Only one day after Treasury Secretary Timothy Geithner told the Senate Banking Committee that the nation’s financial system is “starting to heal,” bank regulators took a step indicating that parts of the system are still festering. The FDIC announced that it had seized BankUnited, a struggling institution in Florida with assets of about $13 billion. It was the biggest bank failure this year. The collapse will cost the insurance fund about $4.9 billion.
BankUnited’s demise was expected for some time. The company’s big bet on option adjustable-rate mortgages backfired when the housing market in the Sunshine State began to shrivel. Although BankUnited avoided the subprime market, many supposedly prime customers with those option ARMs, which allow one to lower interest payments in the first years of a mortgage by adding to the principal, found themselves seriously under water and started to default.
But what’s most significant about the takeover of BankUnited is who the FDIC got to buy the bank: a private-equity group led by John Kanas, the former head of North Fork Bank, who has joined forces with prominent vulture investor Wilbur L. Ross Jr. Also involved are funds managed by the Carlyle Group and Centerbridge Partners. In other words, the FDIC delivered BankUnited’s depositors and employees into the hands of aggressive private-equity firms.
The FDIC announcement casually noted: “Due to the interest of private equity firms in the purchase of depository institutions in receivership, the FDIC has been evaluating the appropriate terms for such investments. In the near future, the FDIC will provide generally applicable policy guidance on eligibility and other terms and conditions for such investments to guide potential investors.” In other words, the FDIC realizes it is doing something risky, but it will figure out its policy after approving the deal.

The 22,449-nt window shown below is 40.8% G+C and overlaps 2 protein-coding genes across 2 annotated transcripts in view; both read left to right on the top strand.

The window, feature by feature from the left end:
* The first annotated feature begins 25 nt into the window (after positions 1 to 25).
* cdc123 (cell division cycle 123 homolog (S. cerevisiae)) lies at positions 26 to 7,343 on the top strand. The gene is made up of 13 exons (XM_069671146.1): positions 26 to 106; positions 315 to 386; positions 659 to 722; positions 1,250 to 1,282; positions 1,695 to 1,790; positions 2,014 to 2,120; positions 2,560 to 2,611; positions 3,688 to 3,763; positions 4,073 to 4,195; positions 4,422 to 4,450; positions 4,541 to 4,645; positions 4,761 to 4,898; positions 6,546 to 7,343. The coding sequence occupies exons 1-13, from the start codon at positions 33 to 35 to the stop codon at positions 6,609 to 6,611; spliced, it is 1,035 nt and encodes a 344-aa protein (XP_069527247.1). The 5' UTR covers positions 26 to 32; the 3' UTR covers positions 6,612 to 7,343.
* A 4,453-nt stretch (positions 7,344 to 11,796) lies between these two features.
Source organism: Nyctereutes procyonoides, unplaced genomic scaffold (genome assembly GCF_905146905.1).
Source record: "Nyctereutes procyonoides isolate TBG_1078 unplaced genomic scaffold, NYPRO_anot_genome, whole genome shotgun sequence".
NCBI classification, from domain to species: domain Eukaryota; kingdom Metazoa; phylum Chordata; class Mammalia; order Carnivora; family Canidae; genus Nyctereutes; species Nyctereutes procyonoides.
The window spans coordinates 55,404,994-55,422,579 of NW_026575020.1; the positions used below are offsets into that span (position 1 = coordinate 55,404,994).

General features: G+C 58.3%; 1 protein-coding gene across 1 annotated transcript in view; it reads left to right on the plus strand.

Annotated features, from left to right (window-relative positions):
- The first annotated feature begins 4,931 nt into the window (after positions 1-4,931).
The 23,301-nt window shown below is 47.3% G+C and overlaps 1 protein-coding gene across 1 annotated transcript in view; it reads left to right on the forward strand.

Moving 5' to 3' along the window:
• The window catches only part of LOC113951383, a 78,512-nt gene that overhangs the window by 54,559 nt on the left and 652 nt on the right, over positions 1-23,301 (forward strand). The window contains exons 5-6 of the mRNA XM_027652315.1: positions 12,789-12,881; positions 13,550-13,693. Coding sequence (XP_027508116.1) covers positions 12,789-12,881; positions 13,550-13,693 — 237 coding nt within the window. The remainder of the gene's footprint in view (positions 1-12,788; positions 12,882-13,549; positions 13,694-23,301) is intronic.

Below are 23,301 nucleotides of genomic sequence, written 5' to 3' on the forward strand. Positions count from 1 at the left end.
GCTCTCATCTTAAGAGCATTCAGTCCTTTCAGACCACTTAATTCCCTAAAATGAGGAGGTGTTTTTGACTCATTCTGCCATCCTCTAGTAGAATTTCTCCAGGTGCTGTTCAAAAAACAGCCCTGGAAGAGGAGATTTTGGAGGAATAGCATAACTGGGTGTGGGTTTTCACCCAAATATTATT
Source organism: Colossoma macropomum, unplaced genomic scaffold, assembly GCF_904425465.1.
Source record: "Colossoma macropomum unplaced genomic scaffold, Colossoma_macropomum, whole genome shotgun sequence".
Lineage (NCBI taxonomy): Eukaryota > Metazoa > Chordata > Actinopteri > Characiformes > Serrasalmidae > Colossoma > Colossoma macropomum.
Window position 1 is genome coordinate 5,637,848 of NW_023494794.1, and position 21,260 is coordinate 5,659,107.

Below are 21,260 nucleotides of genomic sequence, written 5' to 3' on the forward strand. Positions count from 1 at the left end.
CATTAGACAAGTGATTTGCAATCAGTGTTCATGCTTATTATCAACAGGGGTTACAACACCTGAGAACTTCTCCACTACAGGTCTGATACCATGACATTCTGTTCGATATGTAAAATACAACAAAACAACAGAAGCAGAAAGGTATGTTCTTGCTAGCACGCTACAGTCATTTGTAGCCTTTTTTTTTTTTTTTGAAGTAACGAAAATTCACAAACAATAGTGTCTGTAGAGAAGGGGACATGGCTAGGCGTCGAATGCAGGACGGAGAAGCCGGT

Geithner previously raised the prospect of subsidizing private-equity firms and hedge funds to buy up the toxic assets held by banks. Now regulators are putting a bank itself in the hands of those wheeler-dealers.
Particularly troubling is the role of Ross, who has a long history of bottom-feeding in industries such as textiles, steel and coal. In the latter sector, his International Coal Group was the parent company of the Sago mine, where a 2006 explosion resulted in the deaths of a dozen miners. The mine had been repeatedly cited for safety violations.
The BankUnited deal could open the door to a wave of bank takeovers by private equity firms, which are not known for their enlightened management practices. If you think banks are run irresponsibly now, just wait until the vultures are in charge.